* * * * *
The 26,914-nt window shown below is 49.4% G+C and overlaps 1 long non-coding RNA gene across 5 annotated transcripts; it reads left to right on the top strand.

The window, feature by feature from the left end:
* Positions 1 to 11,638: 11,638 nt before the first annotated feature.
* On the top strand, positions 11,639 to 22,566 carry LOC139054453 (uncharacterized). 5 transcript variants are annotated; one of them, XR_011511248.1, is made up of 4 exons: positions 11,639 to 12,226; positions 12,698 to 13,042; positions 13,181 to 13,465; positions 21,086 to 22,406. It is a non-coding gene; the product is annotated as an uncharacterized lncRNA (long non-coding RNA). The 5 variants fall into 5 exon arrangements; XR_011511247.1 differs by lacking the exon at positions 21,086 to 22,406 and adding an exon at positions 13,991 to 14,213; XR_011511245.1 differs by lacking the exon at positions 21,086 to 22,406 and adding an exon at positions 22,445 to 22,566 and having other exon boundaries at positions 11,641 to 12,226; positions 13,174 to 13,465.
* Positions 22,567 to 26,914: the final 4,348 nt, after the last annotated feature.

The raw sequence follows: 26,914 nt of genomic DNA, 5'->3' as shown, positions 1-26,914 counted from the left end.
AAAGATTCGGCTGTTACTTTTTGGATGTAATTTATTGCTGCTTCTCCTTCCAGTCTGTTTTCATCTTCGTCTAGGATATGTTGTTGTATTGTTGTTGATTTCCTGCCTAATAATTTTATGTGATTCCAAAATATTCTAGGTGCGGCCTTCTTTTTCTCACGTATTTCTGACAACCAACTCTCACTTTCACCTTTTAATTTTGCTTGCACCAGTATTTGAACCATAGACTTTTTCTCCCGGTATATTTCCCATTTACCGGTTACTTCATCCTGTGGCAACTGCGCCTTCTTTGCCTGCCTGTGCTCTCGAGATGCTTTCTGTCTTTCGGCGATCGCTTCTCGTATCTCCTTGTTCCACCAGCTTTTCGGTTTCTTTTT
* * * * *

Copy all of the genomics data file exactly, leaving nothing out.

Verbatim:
The 26,914-nt window shown below is 49.4% G+C and overlaps 1 long non-coding RNA gene across 5 annotated transcripts; it reads left to right on the top strand.

The window, feature by feature from the left end:
* Positions 1 to 11,638: 11,638 nt before the first annotated feature.
* On the top strand, positions 11,639 to 22,566 carry LOC139054453 (uncharacterized). 5 transcript variants are annotated; one of them, XR_011511248.1, is made up of 4 exons: positions 11,639 to 12,226; positions 12,698 to 13,042; positions 13,181 to 13,465; positions 21,086 to 22,406. It is a non-coding gene; the product is annotated as an uncharacterized lncRNA (long non-coding RNA). The 5 variants fall into 5 exon arrangements; XR_011511247.1 differs by lacking the exon at positions 21,086 to 22,406 and adding an exon at positions 13,991 to 14,213; XR_011511245.1 differs by lacking the exon at positions 21,086 to 22,406 and adding an exon at positions 22,445 to 22,566 and having other exon boundaries at positions 11,641 to 12,226; positions 13,174 to 13,465.
* Positions 22,567 to 26,914: the final 4,348 nt, after the last annotated feature.

The raw sequence follows: 26,914 nt of genomic DNA, 5'->3' as shown, positions 1-26,914 counted from the left end.
AAAGATTCGGCTGTTACTTTTTGGATGTAATTTATTGCTGCTTCTCCTTCCAGTCTGTTTTCATCTTCGTCTAGGATATGTTGTTGTATTGTTGTTGATTTCCTGCCTAATAATTTTATGTGATTCCAAAATATTCTAGGTGCGGCCTTCTTTTTCTCACGTATTTCTGACAACCAACTCTCACTTTCACCTTTTAATTTTGCTTGCACCAGTATTTGAACCATAGACTTTTTCTCCCGGTATATTTCCCATTTACCGGTTACTTCATCCTGTGGCAACTGCGCCTTCTTTGCCTGCCTGTGCTCTCGAGATGCTTTCTGTCTTTCGGCGATCGCTTCTCGTATCTCCTTGTTCCACCAGCTTTTCGGTTTCTTTTT